Team Talk - Rohan: Final Note



Meeting a Swiss girl at a train station and going to the holocaust museum together. Getting to the museum to see a group of green clothed soldiers walking through the museum carrying M16 rifles. Some of them were girls in their early 20’s. We come out of the museum and we see there is a military procession for new soldiers in front of a monument dedicated to the partisan soldiers of World War II. It is mandatory for males aged 18-21 and females aged 18-20 to serve in the military in Israel. You see a lot of young people in checkpoints, security and guards.

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Walking through an East Jerusalem gate and seeing a sniper above it looking down the barrel at you. There are around 20 soldiers about. Israeli soldiers in East Jerusalem. Armoured buses pass down the road. Unarmoured ones - the Palestinian ones are a couple of streets back.

Going to Jerusalem from Ramallah. Travel time - Ramallah to Jerusalem is 2 hours, Jerusalem to Ramallah is 1 hour. The difference is the queues for the checkpoints. Soldiers check your identification papers and move you on if you are a westerner. If you are a local - it depends. Some they let through with papers. Others get taken off for interrogation or extensive search. You can’t be sure how long it will take to get through. Strangely enough, the checkpoint we pass through separates the West Bank and the West Bank… It is Palestinian on both sides.

Catching a bus from Ramallah to Jerusalem by myself. The locals point to sit next to a man so that I don’t disturb their customs. When we pass through the checkpoint, two armed Israeli soldiers get on with submachine guns and check everyone’s papers. I recognize the guns from Counter-Strike - they are P90’s.

Walking through Jerusalem at 11pm at night. I cross an orthodox suburb. I see nothing but people wearing black with black hats and black curls. They stare at me. I look out of place in jeans and a white Ibiza tshirt. I walk down the dark roads towards East Jerusalem. There are a group of Arab young men standing at the border. I approach and say hello. They look at me and ask me where I am going. I point to the bar about a block down. They leave me alone and I continue walking.

Walking through Ramallah late at night. We walk down streets and back alleys. The night market is going on and there are still people selling things. We get to the quiet streets and there is no one. Sometimes there are no street lights. We walk for 30 mins - me and two women - and we are unharassed and unnoticed. The only person we see is a young boy riding up and down the street on his bike, yelling at us in Arabic to check out his skids.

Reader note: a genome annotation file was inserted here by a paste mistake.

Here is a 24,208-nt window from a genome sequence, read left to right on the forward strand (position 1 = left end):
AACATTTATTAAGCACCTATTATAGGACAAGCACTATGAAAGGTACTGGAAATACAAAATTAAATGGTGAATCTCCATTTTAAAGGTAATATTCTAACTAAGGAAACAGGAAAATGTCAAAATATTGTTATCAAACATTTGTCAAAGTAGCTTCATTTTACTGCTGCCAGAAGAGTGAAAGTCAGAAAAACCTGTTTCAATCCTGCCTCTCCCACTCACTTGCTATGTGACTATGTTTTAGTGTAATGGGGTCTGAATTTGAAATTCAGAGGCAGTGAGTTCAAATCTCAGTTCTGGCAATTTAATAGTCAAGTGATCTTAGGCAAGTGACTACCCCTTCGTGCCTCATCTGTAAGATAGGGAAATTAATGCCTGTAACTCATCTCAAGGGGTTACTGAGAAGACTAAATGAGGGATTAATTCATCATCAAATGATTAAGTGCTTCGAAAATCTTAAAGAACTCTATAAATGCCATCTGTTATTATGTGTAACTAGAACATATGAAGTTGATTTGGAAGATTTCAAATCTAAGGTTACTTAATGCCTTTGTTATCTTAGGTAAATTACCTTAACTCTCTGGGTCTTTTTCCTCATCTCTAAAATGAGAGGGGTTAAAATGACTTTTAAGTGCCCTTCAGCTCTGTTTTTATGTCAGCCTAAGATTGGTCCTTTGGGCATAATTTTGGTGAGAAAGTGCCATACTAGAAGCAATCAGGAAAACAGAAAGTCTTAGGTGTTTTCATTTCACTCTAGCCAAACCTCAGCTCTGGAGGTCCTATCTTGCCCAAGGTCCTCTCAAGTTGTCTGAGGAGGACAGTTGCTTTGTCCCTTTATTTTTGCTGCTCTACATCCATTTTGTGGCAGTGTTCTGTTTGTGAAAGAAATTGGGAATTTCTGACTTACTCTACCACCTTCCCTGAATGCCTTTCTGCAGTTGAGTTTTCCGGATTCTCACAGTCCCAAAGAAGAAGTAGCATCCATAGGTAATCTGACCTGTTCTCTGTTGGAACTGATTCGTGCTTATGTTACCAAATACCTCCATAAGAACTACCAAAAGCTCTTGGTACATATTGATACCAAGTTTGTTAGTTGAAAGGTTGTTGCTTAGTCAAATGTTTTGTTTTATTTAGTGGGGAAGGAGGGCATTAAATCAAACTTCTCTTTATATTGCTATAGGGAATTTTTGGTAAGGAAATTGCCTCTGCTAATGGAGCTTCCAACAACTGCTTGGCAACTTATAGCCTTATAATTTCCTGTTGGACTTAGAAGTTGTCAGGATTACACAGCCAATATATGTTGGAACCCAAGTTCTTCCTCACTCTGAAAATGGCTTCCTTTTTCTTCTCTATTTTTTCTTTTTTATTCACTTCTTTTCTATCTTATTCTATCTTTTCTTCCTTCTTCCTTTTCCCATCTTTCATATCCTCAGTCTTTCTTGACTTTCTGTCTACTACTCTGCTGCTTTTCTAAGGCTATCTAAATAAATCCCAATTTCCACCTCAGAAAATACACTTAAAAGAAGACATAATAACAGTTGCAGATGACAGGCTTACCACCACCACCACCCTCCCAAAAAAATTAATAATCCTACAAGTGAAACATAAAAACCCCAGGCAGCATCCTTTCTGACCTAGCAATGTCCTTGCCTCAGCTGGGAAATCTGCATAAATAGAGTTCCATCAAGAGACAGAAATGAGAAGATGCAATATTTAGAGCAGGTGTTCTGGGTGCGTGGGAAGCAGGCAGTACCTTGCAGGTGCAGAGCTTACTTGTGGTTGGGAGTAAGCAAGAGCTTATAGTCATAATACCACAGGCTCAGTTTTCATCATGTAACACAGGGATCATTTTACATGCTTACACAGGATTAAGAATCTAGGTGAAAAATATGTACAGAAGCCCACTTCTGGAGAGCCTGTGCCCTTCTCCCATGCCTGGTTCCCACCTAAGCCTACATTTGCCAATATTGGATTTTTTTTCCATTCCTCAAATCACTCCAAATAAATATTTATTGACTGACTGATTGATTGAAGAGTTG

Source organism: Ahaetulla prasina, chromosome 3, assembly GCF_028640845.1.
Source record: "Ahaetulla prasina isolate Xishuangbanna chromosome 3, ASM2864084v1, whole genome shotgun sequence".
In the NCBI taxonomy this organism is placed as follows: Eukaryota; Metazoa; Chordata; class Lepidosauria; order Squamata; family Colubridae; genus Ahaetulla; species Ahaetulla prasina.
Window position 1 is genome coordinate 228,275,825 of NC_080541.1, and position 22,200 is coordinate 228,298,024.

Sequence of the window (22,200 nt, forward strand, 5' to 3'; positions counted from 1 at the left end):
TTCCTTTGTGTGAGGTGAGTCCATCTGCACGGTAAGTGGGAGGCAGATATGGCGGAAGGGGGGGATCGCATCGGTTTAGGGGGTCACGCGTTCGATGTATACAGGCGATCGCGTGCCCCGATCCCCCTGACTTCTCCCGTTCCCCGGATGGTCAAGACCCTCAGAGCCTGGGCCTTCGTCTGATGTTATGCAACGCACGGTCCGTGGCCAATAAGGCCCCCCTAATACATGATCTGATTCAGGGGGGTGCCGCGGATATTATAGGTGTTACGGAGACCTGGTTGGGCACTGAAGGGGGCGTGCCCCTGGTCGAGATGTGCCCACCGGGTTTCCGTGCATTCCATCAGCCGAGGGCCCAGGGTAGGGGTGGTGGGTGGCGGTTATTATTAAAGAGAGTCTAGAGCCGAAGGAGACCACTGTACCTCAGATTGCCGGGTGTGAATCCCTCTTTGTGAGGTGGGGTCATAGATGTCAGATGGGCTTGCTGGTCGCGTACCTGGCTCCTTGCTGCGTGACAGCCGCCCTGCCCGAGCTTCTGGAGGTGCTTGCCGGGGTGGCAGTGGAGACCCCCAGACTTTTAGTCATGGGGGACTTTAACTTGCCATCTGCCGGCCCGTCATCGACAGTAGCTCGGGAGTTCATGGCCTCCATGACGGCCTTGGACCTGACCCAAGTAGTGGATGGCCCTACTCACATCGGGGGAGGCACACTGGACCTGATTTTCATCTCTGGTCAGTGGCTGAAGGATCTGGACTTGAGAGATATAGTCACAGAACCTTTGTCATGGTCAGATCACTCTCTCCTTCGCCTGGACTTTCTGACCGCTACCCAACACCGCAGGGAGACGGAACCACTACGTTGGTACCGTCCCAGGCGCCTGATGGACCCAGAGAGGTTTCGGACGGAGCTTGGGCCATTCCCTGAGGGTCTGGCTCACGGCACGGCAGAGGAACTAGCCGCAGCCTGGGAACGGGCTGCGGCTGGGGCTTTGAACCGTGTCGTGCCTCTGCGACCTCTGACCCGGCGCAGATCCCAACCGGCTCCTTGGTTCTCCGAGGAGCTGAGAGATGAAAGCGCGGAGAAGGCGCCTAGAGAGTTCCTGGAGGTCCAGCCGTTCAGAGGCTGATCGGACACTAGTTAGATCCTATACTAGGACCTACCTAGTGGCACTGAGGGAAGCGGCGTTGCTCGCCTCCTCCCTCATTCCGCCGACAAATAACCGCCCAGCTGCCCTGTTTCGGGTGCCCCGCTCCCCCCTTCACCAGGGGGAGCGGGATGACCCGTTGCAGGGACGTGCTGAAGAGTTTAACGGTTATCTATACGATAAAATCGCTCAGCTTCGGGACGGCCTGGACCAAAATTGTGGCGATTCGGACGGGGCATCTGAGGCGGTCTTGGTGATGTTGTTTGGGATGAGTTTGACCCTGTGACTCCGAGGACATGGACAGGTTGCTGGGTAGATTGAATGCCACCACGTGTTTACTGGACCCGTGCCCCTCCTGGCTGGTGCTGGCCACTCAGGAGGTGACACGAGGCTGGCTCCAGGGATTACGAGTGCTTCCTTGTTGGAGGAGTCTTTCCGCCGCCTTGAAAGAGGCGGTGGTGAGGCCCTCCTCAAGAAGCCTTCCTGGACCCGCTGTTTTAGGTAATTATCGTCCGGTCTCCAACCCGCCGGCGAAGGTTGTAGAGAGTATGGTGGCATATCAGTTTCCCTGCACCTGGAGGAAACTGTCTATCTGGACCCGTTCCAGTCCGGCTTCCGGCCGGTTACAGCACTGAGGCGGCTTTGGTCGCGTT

Driving out into the middle of the desert near the Jordanian border. We see an Israeli military base near the Jordanian border. Further out I glimpse out the window and see far in the distance a man meditating on top of a mountain with a camel standing beside him.

The only fight I saw was when I flagged down one cab with a black label (which was a shared ride cab) and then a white label cab driver started at the other cab driver and they were yelling at each other in Arabic and I had no idea what they were saying.

Taxi drivers in Ramallah don’t know street names. You have to explain to them using landmarks - mosques, supermarkets, and shops.

In Ramallah, they shut down the streets for an hour each day just so the head of the government can drive to work. There are armed police in Ramallah.

Palestine is very westernized. There are still the regular call to prayer, but there are also western cafes where you can drink and smoke, the style of dress is western, women can wear what they want, can drive cars and own property. There is a billboard on the way to Jerusalem which is of a Palestinian woman advertising women's rights.

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There is this event called Purim, which was celebrated in Tel Aviv with a giant street party. There is military blockades for four blocks with police and several layers of security checks where bags are checked. On the other side of that is a massive rave. The Israelis party for three days and three nights. The street at night turns into a massive party with 30,000 people drinking and dancing in the streets.

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A lot of people in Ramallah drive nice cars and live in apartments made of rock. The apartments have polished floors and have a very nice feel to them.

Washing clothes, then lifting the machine up off the floor and running the waste pipe down the floor waste gate.

Having to phone someone to translate my English into slightly more eastern English so that the taxi driver could understand where I wanted to go.

Seeing a Palestinian architecture student design a checkpoint as a final year project.

Final note

On our last night at 10pm, one of the crew and I were waiting outside our apartment standing just in front of a construction site. While we were standing there, an older man in his 50s approached us and asked us where we were from. He then told us we couldn’t stand there and said we would have to move. We said sorry and were about to move on, when he asked us to tea, pointing in the direction of a hut in the corner of the site. I accepted his request. What this led to was a 2 hour discussion of his travels and the most generous hospitality I have received. I was offered everything from dates, to tea, to money. His accommodation was meager and small. He said he worked there 12 hours a day, and then worked at another construction site 12 hours a day. 24 hour shifts for $400 USD a month. There was a bed where he could sleep, a small TV, a jug and a refrigerator. Finally we said our goodbyes and I thanked him for his tea and hospitality.

Team TalkClea Pettit